Huge congratulations to Ashwin Chopra of University College London, who successfully defended his PhD thesis on May 1st. Ashwin studied the double-beta decay of molybdenum 100 in NEMO-3, looking for evidence of Lorentz violation. Deviations from the Lorentz invariance would break some of the most fundamental laws of physics, like Einstein’s theory of relativity, or the fixed speed of light in a vacuum. Thankfully, as far as we know, these theories still hold true!
The new Dr Chopra is shown here celebrating his achievement with his PhD supervisor Professor David Waters, and Professor Ruben Saakyan, also of UCL.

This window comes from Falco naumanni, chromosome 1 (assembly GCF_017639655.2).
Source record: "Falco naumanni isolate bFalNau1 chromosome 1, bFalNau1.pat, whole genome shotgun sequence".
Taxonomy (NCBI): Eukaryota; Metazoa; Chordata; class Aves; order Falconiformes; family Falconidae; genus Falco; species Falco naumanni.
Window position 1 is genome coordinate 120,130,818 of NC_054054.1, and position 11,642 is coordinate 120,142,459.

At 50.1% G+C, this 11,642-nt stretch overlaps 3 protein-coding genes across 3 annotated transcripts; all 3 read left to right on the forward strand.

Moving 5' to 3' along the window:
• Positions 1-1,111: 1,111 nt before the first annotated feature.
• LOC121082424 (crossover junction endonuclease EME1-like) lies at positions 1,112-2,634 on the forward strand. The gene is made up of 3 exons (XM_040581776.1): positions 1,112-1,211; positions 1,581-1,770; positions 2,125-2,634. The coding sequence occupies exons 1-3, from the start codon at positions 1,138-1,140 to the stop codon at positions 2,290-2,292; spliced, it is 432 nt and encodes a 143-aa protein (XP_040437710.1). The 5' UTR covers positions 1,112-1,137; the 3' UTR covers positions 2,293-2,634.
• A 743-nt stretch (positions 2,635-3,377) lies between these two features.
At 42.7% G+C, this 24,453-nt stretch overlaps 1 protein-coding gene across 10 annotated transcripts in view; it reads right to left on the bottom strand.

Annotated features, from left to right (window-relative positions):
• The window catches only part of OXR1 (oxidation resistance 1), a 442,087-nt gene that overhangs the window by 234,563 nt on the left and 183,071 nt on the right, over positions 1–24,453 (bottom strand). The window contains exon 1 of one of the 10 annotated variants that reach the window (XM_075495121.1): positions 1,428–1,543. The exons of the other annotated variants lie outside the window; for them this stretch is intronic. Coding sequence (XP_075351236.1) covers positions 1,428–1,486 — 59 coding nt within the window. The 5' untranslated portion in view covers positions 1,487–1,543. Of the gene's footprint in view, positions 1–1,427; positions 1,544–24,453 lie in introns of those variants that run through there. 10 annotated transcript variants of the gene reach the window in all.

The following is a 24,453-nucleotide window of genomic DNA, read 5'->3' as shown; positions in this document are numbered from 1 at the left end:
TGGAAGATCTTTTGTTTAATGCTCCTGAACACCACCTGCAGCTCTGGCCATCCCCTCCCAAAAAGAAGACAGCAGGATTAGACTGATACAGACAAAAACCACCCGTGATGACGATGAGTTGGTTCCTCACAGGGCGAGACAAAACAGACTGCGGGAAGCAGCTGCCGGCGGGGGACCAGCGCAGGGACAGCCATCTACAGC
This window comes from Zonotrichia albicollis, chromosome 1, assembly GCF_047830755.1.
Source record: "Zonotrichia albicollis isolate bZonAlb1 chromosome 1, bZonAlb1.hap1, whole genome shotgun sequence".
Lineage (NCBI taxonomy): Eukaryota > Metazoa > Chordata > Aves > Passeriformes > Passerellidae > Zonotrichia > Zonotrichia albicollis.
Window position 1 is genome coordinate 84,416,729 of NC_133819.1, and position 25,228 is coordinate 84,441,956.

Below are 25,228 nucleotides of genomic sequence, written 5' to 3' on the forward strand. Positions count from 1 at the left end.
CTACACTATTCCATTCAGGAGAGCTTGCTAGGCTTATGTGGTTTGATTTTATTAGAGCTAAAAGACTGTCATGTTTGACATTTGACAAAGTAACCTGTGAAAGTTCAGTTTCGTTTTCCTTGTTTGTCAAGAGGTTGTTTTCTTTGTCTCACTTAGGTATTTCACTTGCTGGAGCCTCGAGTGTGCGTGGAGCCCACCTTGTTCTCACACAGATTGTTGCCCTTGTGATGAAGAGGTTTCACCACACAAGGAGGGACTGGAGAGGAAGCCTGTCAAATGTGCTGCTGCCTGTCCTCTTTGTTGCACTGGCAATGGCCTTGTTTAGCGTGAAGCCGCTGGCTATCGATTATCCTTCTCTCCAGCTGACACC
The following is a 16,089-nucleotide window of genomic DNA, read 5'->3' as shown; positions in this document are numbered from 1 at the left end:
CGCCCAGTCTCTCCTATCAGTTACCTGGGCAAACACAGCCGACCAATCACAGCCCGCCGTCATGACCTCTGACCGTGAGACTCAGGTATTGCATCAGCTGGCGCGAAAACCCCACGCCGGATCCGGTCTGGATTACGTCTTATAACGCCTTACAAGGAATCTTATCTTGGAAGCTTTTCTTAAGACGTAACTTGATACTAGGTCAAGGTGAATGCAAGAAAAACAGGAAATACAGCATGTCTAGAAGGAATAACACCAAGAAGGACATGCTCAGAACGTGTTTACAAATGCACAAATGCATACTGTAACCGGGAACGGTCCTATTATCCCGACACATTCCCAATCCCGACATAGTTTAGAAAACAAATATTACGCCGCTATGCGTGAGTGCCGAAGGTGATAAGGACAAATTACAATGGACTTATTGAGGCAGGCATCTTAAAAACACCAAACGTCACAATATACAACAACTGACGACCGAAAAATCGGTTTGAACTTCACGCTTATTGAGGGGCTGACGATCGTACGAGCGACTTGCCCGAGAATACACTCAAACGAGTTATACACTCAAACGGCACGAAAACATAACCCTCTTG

On top of his analysis, Ashwin played an important role in building the SuperNEMO demonstrator module. He spent six months living in Modane, working on the detector’s construction and installation, and also took part in the tracker construction process at the Mullard Space Science Lab in Surrey, UK.
During his PhD, Ashwin took the opportunity to apply the data analysis skills he gained on SuperNEMO, completing a fellowship with London-based AI company Faculty (formerly ASI Data Science). He impressed them so much, he secured a permanent position! Congratulations, Ashwin - we miss you and wish you all the best in your new career.